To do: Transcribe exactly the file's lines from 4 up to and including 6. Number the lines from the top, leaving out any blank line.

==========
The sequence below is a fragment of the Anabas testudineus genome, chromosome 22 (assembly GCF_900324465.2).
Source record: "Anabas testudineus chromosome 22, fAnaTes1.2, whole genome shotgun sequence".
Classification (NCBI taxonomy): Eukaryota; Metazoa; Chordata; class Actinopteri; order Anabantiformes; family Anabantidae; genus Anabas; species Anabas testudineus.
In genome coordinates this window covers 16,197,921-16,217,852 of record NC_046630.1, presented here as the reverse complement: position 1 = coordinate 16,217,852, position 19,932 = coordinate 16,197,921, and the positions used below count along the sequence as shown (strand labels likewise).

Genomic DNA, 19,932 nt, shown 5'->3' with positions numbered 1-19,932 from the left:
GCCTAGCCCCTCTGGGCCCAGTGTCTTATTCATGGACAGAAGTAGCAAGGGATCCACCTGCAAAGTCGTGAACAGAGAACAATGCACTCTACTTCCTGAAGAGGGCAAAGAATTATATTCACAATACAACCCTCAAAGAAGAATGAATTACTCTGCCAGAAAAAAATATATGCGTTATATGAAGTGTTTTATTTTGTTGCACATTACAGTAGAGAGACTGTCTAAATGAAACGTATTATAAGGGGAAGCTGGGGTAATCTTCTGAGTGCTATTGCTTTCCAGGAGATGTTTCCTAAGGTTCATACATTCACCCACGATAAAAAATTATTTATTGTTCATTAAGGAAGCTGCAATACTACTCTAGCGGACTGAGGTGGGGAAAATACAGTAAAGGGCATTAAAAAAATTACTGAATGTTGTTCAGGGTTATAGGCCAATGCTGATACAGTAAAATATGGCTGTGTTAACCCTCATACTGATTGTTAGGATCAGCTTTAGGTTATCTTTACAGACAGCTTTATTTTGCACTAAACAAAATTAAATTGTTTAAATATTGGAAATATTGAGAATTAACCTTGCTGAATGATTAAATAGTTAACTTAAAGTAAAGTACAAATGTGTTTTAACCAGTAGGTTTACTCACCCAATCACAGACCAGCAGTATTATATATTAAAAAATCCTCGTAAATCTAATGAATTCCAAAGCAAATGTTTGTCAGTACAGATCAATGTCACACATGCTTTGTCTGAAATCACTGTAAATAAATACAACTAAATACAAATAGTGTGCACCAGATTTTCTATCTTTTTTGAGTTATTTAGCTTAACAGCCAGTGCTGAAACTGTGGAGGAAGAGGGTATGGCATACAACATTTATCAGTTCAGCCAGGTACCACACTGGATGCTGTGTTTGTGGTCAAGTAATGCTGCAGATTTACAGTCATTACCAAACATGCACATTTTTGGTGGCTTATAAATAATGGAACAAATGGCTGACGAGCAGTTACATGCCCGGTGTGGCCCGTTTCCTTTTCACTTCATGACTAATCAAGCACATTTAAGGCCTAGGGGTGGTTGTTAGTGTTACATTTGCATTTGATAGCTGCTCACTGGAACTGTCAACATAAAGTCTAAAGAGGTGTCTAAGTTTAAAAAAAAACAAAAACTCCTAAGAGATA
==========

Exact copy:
In genome coordinates this window covers 16,197,921-16,217,852 of record NC_046630.1, presented here as the reverse complement: position 1 = coordinate 16,217,852, position 19,932 = coordinate 16,197,921, and the positions used below count along the sequence as shown (strand labels likewise).

Genomic DNA, 19,932 nt, shown 5'->3' with positions numbered 1-19,932 from the left:
GCCTAGCCCCTCTGGGCCCAGTGTCTTATTCATGGACAGAAGTAGCAAGGGATCCACCTGCAAAGTCGTGAACAGAGAACAATGCACTCTACTTCCTGAAGAGGGCAAAGAATTATATTCACAATACAACCCTCAAAGAAGAATGAATTACTCTGCCAGAAAAAAATATATGCGTTATATGAAGTGTTTTATTTTGTTGCACATTACAGTAGAGAGACTGTCTAAATGAAACGTATTATAAGGGGAAGCTGGGGTAATCTTCTGAGTGCTATTGCTTTCCAGGAGATGTTTCCTAAGGTTCATACATTCACCCACGATAAAAAATTATTTATTGTTCATTAAGGAAGCTGCAATACTACTCTAGCGGACTGAGGTGGGGAAAATACAGTAAAGGGCATTAAAAAAATTACTGAATGTTGTTCAGGGTTATAGGCCAATGCTGATACAGTAAAATATGGCTGTGTTAACCCTCATACTGATTGTTAGGATCAGCTTTAGGTTATCTTTACAGACAGCTTTATTTTGCACTAAACAAAATTAAATTGTTTAAATATTGGAAATATTGAGAATTAACCTTGCTGAATGATTAAATAGTTAACTTAAAGTAAAGTACAAATGTGTTTTAACCAGTAGGTTTACTCACCCAATCACAGACCAGCAGTATTATATATTAAAAAATCCTCGTAAATCTAATGAATTCCAAAGCAAATGTTTGTCAGTACAGATCAATGTCACACATGCTTTGTCTGAAATCACTGTAAATAAATACAACTAAATACAAATAGTGTGCACCAGATTTTCTATCTTTTTTGAGTTATTTAGCTTAACAGCCAGTGCTGAAACTGTGGAGGAAGAGGGTATGGCATACAACATTTATCAGTTCAGCCAGGTACCACACTGGATGCTGTGTTTGTGGTCAAGTAATGCTGCAGATTTACAGTCATTACCAAACATGCACATTTTTGGTGGCTTATAAATAATGGAACAAATGGCTGACGAGCAGTTACATGCCCGGTGTGGCCCGTTTCCTTTTCACTTCATGACTAATCAAGCACATTTAAGGCCTAGGGGTGGTTGTTAGTGTTACATTTGCATTTGATAGCTGCTCACTGGAACTGTCAACATAAAGTCTAAAGAGGTGTCTAAGTTTAAAAAAAAACAAAAACTCCTAAGAGATA